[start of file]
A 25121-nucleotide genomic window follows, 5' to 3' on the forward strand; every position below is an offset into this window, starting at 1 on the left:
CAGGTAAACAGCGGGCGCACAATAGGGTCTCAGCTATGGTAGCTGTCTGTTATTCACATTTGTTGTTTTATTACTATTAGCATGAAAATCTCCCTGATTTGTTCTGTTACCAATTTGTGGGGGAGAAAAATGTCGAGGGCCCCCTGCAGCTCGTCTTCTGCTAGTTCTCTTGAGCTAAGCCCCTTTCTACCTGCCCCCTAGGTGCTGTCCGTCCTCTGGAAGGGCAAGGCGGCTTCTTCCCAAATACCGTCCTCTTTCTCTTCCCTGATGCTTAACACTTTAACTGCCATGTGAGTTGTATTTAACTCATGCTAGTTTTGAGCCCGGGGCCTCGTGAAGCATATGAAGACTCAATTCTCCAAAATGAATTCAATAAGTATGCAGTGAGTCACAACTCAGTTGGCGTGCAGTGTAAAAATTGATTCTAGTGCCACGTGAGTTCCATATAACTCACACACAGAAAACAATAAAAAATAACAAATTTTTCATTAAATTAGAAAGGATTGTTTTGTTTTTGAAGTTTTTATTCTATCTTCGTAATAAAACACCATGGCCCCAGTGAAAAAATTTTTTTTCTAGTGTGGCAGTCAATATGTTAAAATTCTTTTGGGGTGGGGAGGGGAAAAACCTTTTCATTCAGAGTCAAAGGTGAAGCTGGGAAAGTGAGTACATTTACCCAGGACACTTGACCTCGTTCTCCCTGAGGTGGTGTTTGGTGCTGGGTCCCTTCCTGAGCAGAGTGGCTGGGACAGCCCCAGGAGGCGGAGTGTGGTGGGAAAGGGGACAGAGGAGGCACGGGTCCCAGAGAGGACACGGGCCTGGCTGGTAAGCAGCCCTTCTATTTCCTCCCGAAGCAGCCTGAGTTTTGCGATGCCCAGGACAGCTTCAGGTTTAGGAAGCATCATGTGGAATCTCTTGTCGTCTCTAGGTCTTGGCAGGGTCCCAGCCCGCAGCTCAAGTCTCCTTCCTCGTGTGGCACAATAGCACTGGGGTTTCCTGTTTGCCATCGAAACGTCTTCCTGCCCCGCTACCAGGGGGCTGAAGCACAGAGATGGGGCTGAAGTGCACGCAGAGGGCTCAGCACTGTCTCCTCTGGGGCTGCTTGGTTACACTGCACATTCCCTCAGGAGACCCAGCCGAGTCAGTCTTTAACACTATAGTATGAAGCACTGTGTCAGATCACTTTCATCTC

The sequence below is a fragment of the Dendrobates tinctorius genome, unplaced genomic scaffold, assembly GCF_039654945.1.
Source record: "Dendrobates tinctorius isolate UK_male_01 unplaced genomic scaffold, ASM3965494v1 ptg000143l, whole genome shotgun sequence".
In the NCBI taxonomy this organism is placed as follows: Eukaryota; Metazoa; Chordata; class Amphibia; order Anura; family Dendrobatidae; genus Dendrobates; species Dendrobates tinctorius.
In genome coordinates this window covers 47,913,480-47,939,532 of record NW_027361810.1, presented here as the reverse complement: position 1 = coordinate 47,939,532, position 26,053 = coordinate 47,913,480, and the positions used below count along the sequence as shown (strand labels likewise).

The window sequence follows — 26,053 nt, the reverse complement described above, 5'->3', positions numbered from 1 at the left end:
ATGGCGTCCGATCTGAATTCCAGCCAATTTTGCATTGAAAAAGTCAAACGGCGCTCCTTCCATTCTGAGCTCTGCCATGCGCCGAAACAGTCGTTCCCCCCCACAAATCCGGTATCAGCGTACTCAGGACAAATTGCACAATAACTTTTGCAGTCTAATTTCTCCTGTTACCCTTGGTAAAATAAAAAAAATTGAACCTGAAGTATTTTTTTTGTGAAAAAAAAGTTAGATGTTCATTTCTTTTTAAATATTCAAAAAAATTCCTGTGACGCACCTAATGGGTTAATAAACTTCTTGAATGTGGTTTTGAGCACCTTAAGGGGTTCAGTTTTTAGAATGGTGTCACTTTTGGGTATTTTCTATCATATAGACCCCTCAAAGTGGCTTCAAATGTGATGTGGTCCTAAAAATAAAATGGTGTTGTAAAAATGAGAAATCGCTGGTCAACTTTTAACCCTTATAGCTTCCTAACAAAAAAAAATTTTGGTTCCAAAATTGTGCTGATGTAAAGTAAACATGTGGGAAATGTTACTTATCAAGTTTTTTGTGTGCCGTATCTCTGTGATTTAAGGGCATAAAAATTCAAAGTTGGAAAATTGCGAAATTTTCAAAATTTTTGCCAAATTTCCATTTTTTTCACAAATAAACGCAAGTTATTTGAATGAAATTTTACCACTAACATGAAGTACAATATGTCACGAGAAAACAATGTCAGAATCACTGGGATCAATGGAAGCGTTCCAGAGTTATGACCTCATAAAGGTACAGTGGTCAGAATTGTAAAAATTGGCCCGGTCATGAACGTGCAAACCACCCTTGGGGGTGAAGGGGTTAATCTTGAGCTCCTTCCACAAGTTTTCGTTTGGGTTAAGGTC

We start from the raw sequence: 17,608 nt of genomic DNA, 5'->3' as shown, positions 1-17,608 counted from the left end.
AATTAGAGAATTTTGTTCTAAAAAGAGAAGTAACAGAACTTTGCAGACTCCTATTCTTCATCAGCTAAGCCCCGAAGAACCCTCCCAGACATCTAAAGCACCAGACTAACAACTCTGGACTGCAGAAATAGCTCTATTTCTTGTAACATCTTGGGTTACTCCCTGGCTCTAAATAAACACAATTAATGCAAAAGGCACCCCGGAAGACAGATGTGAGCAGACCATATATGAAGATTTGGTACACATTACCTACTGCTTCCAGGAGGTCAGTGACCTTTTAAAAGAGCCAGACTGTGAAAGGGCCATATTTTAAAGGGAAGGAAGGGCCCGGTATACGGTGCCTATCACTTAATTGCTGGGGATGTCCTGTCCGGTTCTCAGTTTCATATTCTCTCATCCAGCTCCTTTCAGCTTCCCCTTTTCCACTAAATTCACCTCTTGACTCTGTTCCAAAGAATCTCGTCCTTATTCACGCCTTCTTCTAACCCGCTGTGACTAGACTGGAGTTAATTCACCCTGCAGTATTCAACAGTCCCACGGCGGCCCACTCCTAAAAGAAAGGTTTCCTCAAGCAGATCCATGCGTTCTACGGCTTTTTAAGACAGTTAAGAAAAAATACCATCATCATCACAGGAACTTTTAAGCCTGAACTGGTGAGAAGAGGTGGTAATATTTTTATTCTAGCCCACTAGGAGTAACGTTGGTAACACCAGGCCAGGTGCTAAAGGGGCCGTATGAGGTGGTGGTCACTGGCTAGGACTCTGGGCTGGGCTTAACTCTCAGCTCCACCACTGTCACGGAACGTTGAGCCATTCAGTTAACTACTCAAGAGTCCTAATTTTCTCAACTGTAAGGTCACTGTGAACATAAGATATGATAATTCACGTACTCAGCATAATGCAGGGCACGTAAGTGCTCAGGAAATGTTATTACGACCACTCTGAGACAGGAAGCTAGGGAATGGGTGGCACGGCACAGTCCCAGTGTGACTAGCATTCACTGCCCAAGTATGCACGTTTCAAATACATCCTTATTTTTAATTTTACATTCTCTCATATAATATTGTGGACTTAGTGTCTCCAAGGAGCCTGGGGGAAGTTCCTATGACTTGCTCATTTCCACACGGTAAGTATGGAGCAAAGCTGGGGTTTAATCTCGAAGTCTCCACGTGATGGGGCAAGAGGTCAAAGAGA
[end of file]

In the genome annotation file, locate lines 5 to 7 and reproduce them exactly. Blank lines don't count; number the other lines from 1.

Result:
In the NCBI taxonomy this organism is placed as follows: Eukaryota; Metazoa; Chordata; class Amphibia; order Anura; family Dendrobatidae; genus Dendrobates; species Dendrobates tinctorius.
In genome coordinates this window covers 47,913,480-47,939,532 of record NW_027361810.1, presented here as the reverse complement: position 1 = coordinate 47,939,532, position 26,053 = coordinate 47,913,480, and the positions used below count along the sequence as shown (strand labels likewise).

The window sequence follows — 26,053 nt, the reverse complement described above, 5'->3', positions numbered from 1 at the left end: